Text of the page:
Re-Playing Japan Symposium

Replaying Japan: A one day symposium on Japanese game culture and industry

Replaying Japan is a one day symposium on Japanese game culture, game studies and the gaming industry that will bring together researchers from Japan and Canada on August 22nd, 2012 at the University of Alberta to talk about the challenges and opportunities in cross-cultural study of game culture with a particular focus on university/industry interaction. The symposium will run from 9:15am – 5:00 pm in Humanities Centre L-2, University of Alberta campus. Anyone interested in game studies and/or Japanese popular culture is welcome.

Where: Humanities Centre L-2, University of Alberta
When: August 22nd, 9:15am till 5pm
Who: Speakers include:
  • Koichi Hosoi, Ritsumeikan University, Kyoto, Japan
  • Kazufumi Fukuda, Ritsumeikan University, Kyoto, Japan
  • Kevin Kee, Brock University, St. Catharines ON, Canada
  • Mia Consalvo, Concordia University, Montreal QC, Canada
  • Akinori Nakamura, Ritsumeikan University, Kyoto, Japan
  • Geoffrey Rockwell, University of Alberta, Edmonton AB, Canada
  • Mitsuyuki Inaba, Ritsumeikan University, Kyoto, Japan
  • Sean Gouglas, University of Alberta, Edmonton AB, Canada

The program of talks can be found here: Re-Playing Japan Symposium Program

Cost: None!

Replaying Japan is supported by GRAND (http://grand-nce.org), the Prince Takamado Japan Centre, the Canadian Institute for Research Computing in the Arts, and the China Institute

fAR-Play Update

David Holmes has been working hard all summer updating the authoring environment of fAR-Play, the geo-locative scavenger hunt game and authoring tool developed at the University of Alberta.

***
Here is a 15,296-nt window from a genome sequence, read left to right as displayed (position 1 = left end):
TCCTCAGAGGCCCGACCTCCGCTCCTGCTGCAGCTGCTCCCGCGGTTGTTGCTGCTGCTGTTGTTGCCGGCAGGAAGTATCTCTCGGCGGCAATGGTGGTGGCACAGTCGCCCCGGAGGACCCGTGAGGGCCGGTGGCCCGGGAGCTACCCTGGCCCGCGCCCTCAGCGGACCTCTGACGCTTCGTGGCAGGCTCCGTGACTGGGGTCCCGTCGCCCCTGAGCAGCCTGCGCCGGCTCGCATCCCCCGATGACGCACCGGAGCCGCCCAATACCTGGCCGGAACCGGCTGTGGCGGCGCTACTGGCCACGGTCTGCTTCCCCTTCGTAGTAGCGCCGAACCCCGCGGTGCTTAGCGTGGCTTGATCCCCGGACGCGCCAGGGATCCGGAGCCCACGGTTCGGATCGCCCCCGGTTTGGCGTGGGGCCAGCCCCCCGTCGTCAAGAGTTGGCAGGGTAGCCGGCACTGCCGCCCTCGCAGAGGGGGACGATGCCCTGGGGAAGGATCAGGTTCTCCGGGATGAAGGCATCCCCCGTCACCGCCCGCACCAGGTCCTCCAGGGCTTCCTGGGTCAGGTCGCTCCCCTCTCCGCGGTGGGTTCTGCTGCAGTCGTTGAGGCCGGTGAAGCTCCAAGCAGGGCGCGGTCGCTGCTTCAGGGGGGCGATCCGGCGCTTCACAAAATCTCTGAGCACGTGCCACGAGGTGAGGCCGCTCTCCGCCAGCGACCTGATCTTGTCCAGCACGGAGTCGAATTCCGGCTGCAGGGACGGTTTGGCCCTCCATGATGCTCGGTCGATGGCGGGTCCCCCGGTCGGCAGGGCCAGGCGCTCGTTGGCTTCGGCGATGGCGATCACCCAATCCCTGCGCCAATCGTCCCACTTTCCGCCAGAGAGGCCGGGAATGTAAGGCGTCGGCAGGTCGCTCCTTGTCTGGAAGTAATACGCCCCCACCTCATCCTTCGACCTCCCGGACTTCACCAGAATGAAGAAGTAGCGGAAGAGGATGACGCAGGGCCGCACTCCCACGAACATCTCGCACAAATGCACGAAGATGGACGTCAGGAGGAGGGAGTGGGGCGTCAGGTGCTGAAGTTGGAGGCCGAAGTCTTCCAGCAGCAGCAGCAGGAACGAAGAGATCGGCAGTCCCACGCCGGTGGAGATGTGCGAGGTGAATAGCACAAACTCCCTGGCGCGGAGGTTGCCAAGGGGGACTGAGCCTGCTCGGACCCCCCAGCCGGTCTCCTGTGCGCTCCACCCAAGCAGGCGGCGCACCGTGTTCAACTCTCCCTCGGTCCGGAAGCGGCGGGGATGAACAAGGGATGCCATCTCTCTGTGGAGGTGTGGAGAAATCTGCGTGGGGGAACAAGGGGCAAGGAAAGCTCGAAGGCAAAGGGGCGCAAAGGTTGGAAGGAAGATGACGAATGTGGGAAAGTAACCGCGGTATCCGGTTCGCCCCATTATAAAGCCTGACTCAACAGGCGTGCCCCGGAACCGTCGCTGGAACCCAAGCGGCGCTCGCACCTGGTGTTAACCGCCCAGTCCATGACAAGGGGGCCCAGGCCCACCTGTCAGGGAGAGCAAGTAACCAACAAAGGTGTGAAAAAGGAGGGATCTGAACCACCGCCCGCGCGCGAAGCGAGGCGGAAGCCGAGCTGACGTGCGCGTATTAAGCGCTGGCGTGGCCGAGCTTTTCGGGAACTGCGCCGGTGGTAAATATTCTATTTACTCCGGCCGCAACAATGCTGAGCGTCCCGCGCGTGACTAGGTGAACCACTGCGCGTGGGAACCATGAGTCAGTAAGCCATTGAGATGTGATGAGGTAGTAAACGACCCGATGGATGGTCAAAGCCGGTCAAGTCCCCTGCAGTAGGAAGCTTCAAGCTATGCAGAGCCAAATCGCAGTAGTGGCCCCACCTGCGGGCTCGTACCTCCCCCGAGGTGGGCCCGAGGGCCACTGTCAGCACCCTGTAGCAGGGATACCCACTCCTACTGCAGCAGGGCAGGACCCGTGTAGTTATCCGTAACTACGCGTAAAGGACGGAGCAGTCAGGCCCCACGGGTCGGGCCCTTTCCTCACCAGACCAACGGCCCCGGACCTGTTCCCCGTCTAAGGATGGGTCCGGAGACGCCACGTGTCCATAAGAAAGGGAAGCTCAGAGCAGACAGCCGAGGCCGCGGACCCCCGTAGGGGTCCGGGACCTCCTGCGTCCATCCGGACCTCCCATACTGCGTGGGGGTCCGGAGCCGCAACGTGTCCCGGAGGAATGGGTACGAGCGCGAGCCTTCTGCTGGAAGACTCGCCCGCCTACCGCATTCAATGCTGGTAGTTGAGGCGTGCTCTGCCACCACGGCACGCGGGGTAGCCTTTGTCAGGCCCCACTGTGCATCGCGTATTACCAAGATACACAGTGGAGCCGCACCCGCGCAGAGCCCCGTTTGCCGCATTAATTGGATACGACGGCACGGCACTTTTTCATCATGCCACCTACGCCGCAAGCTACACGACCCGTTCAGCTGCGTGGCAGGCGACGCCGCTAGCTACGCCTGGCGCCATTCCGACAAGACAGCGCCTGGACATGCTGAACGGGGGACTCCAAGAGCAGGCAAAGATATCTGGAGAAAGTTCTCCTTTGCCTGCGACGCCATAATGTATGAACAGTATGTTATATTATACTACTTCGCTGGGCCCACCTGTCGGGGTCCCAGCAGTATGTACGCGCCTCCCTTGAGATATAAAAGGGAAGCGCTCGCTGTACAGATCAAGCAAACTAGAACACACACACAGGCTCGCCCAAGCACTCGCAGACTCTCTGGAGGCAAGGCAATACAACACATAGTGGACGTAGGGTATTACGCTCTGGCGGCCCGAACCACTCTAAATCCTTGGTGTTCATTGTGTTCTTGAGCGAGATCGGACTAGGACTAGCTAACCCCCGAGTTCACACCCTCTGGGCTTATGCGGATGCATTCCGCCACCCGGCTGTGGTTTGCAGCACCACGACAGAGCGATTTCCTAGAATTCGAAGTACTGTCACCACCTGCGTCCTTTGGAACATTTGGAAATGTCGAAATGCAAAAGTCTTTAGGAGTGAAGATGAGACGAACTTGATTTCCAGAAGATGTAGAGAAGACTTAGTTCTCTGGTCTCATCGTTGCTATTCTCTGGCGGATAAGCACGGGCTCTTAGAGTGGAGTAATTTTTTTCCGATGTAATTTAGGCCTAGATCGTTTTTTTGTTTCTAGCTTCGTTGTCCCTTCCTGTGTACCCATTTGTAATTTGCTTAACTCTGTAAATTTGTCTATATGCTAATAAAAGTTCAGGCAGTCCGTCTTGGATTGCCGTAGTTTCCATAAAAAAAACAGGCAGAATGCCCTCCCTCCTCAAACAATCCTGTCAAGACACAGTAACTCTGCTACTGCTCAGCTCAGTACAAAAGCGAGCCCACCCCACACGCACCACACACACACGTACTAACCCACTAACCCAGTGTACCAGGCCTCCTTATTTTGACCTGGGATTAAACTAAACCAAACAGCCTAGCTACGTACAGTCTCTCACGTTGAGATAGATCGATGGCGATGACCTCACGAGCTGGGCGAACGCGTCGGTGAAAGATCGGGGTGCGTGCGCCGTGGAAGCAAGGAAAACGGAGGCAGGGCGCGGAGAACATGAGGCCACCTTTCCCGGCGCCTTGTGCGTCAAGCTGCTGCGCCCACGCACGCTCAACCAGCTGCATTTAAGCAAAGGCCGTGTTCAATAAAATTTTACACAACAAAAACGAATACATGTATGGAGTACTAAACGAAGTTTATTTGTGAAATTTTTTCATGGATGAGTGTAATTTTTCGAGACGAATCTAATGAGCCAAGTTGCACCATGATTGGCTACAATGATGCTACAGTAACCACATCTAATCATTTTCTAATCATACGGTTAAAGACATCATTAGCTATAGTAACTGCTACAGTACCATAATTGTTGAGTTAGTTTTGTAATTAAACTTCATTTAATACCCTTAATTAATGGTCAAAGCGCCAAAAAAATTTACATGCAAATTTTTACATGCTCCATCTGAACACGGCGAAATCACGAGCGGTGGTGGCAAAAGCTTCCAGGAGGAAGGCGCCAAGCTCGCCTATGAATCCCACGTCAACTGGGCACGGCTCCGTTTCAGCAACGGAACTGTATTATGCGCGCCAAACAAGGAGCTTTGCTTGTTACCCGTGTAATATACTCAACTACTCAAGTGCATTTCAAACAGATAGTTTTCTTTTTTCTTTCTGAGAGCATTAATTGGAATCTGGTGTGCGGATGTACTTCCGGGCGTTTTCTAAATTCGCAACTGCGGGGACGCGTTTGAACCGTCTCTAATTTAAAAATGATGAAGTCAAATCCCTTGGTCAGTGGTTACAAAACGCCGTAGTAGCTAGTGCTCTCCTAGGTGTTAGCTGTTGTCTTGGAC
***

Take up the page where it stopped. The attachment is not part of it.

You can check out the changes and sign-up to create your own game here: http://farplay.ualberta.ca/

We will be updating the documentation very soon and welcome any feedback you might have on this project. Please leave comments on this post. Thanks!

Cobble Cards

Cobble Cards is a simple card game that can be used by small teams within a workshop or classroom to generate and discuss rough game concepts in a short period of time. This ideation game was created by Patrick von Hauff with the assistance of David Holmes at the University of Alberta with support from the GRAND-NCE research community.

The game consists of a deck of “constraint cards,” bearing words and short phrases that teams must incorporate into the development of a game concept. There are three main categories of constraints: Who, Where/When and Wild cards. Additional cards may be added to the deck as desired.

The game has three phases:

  1. Idea Generation
  2. Prototyping
  3. Discussion of Prototypes.

In our experience, a game may require between 90 minutes to 3 hours to complete, depending on the time provided for each phase.

You can create your own deck of Cobble Cards for any ideation goal at this website: http://cobblecards.ualberta.ca/

Please let us know if you have any questions or feedback in the comments.

There are three main categories.

A sample hand.

Players receive two cards from each category.

Players must interpret the meaning of the “phrase” created by the cards.

Players may prototype their game concept to share with others.